By Allen Worrell Editor
December 18, 2013
With the annual cost to keep Woodlawn School open to the public estimated at about $150,000, the Carroll County Board of Supervisors has set a special meeting for January 23, 2014 to hear public comments about usage of the building.
With the renovations of Carroll County Middle School and Carroll County High School, as well as grade restructuring at both schools, the more than 100-year-old Woodlawn School was closed at the end of the 2012-2013 school year. Supervisors Sam Dickson and Dr. Tom Littrell were appointed to sit on a committee to study Woodlawn School.
During the board of supervisors’ Dec. 9 meeting, Dickson told that the cost to heat Woodlawn School would be roughly $67,000 per year. The boiler is also in bad condition and will cost $30,000 to replace. An underground fuel tank would also cost about $10,000 to remove, he said.
“In the Fall of 2013, the board of supervisors announced the bill to maintain the facility would be in excess of $150,000 per year, and that has not been budgeted,” Dickson said. “So with all the things we’ve got to do, we’ve just added another large cost.”
The board enacted cost-saving measures in December, Dickson said, as the county’s maintenance department found a way to heat just the gym, two classrooms and the wrestling room separate from the rest of the school. The concession stand at the ballfield was also “weatherized” recently. The county has also employed a part-time worker to walk the school to look for potential leaks, forced entry and other potential issues three times a week, Dickson said.
In February, supervisors will speak to the Carroll County Industrial Development Authority (IDA) about the potential transfer of the property to the IDA for future plans. That will be established with public input, Dickson said.
“In March, we will hopefully hold a public hearing about the potential transfer of Woodlawn School to the IDA and suggest a plan of action,” Dickson said. “For right now, I would like a motion for the board of supervisors to hold a special meeting to hear ideas for the usage of Woodlawn School in the future.”
Dickson then made a motion for the special meeting on January 23 at 7 p.m. in the board room of the Carroll County Governmental Complex. The meeting would be a public input session, not a public hearing, Dickson said, to see what citizens want to do with the building. Supervisor Bob Martin seconded the motion, which passed unanimously.
Even though the school is closed, it is still being used for many activities. It was used as a voting precinct during the November election. It is also used every Sunday by the Carroll County Special Olympics program. Carroll County High School’s wrestling program also moved its wrestling room from the high school to Woodlawn School after the recent renovations at CCHS.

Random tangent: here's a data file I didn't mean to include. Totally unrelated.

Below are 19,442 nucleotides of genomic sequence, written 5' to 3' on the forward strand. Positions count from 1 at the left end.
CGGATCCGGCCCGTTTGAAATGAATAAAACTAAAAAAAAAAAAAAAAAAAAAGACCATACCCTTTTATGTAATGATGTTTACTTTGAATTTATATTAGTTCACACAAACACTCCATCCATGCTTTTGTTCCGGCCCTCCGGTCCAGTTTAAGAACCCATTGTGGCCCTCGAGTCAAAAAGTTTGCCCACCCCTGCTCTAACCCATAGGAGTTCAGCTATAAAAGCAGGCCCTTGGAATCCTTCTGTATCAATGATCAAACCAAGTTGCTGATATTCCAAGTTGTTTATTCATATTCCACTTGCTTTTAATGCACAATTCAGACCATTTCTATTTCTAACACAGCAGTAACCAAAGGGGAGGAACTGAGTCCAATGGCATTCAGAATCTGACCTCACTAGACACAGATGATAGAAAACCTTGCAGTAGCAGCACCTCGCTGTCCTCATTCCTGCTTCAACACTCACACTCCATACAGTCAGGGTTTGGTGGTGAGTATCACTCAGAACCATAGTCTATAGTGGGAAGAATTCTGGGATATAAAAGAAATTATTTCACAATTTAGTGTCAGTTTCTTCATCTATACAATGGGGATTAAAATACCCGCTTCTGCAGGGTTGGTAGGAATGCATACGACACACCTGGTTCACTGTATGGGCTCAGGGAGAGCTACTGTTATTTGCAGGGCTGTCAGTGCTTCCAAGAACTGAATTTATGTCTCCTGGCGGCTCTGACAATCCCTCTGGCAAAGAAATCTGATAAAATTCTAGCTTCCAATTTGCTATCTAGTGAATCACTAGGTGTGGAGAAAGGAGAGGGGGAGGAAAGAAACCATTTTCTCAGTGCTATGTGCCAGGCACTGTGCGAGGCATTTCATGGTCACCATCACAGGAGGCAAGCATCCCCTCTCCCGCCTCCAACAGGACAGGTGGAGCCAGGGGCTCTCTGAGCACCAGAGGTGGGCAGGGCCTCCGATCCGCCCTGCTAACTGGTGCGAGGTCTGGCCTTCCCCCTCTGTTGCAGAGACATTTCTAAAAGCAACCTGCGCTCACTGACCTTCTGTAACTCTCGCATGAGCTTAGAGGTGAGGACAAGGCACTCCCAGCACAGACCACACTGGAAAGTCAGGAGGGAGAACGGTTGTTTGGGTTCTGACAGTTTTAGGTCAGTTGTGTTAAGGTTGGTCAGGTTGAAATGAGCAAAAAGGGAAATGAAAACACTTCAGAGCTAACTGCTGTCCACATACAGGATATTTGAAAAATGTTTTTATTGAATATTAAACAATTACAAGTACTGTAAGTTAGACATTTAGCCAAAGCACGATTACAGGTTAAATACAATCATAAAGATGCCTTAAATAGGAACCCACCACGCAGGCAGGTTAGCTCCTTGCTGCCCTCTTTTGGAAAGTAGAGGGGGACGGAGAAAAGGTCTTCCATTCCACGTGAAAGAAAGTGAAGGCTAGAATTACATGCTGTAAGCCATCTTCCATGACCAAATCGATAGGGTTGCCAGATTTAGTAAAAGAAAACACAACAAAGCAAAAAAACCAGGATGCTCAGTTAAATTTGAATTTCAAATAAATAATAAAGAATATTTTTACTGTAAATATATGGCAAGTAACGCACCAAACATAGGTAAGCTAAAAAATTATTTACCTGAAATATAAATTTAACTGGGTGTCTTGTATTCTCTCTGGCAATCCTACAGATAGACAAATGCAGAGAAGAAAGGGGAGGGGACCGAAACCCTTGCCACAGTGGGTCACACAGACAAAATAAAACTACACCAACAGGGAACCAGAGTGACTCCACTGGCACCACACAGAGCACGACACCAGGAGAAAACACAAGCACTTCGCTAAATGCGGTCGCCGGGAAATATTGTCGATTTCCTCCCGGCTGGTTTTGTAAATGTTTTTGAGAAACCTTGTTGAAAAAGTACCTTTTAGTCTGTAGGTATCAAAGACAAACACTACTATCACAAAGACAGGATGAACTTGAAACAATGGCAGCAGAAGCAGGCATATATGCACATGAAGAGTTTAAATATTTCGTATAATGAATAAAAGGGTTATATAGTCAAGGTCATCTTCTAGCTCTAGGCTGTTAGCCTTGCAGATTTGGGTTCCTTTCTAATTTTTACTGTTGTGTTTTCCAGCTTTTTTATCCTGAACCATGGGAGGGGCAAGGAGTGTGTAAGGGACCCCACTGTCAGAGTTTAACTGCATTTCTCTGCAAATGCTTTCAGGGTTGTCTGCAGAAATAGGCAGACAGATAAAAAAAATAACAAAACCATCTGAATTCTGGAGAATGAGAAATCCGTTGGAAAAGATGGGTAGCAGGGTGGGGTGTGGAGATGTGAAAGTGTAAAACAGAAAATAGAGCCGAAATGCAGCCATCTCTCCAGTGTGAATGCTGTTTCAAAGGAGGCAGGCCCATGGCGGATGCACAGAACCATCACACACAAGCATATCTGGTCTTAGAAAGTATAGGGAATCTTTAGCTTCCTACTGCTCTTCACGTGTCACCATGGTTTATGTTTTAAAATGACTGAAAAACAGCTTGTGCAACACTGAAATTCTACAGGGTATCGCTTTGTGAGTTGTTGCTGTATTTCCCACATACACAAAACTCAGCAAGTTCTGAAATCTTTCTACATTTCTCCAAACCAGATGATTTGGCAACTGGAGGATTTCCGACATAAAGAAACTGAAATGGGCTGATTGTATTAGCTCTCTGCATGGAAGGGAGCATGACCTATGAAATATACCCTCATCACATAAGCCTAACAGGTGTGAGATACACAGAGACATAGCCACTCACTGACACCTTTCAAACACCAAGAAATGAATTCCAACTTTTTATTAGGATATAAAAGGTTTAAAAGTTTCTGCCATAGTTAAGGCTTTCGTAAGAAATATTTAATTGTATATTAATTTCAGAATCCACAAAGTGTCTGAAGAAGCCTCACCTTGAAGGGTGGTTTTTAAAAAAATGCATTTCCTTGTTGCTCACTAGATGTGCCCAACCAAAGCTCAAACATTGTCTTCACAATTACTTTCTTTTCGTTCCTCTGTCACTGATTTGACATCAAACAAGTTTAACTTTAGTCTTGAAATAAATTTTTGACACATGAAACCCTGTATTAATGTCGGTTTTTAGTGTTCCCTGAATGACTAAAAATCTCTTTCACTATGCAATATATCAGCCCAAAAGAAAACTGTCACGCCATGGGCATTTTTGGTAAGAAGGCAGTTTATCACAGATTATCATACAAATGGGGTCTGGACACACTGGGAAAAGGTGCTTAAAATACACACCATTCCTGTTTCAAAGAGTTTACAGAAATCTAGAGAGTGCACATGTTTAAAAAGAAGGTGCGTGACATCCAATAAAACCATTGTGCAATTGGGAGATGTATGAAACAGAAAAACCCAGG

“Let me make this especially clear, Tom Littrell and myself have not authorized any usage of this building, neither has…anyone else,” Dickson said. “We are allowing them to go and use it. We are not stopping them, but we haven’t told them, ‘Yes, you can go ahead and use it for 20 years.’ That’s not happened. It can be stopped at any time.”
Many athletic teams and groups from the county would like to continue using Woodlawn, Dickson said, including the 9th grade and JV boys’ basketball team, the girls’ varsity basketball team (when the boys aren’t using it), the girls’ 7th and 8th grade basketball teams (for open gym nights), the varsity and JV football programs (from Sept. to Dec.), and JV and varsity baseball teams (from Feb. to May). The Carroll County Recreation Department would also like to use Woodlawn School for basketball, baseball and football. The Carroll County Soccer Association would like access to the field from September to October. CCHS Principal Chuck Thompson has also written the county a letter emphasizing the importance of Woodlawn School to the county’s high school athletic teams.
“He expressed interest for the good of the basketball, boys and girls, football, wrestling and baseball,” Dickson said. “It is very well used so we need to take that into consideration. It is very important to the school system.”
Littrell said some community groups have also expressed interest in possibly using the school and its facilities. Dickson said in the interim, the county could figure out the usage of the building and possibly open it up more. He said a church has also expressed interest in buying part of the land associated with Woodlawn School.
“If we turn it over to the IDA I guess they would have to deal with the IDA as to buying it from them, but there are people that really want to buy that property,” Dickson said. “And they are not looking for the school part, they’re just looking for the land part and the access to the road.”
Board Chairman David Hutchins said the county still needed to approve a resolution for the board of supervisors to accept the property from the Carroll County School Board. The resolution states that the School Board has declared the property surplus and will convey the title to the Board of Supervisors.
“We delayed this last time because there seemed to be some difference of opinion of the School Board members as to who wanted to do what,” Hutchins said. “I don’t know that they ever came to a resolution but we need to move forward, so I would accept a motion that we approve that resolution.”
Supervisor Joshua Hendrick made that motion, which Dickson seconded. The motion passed unanimously.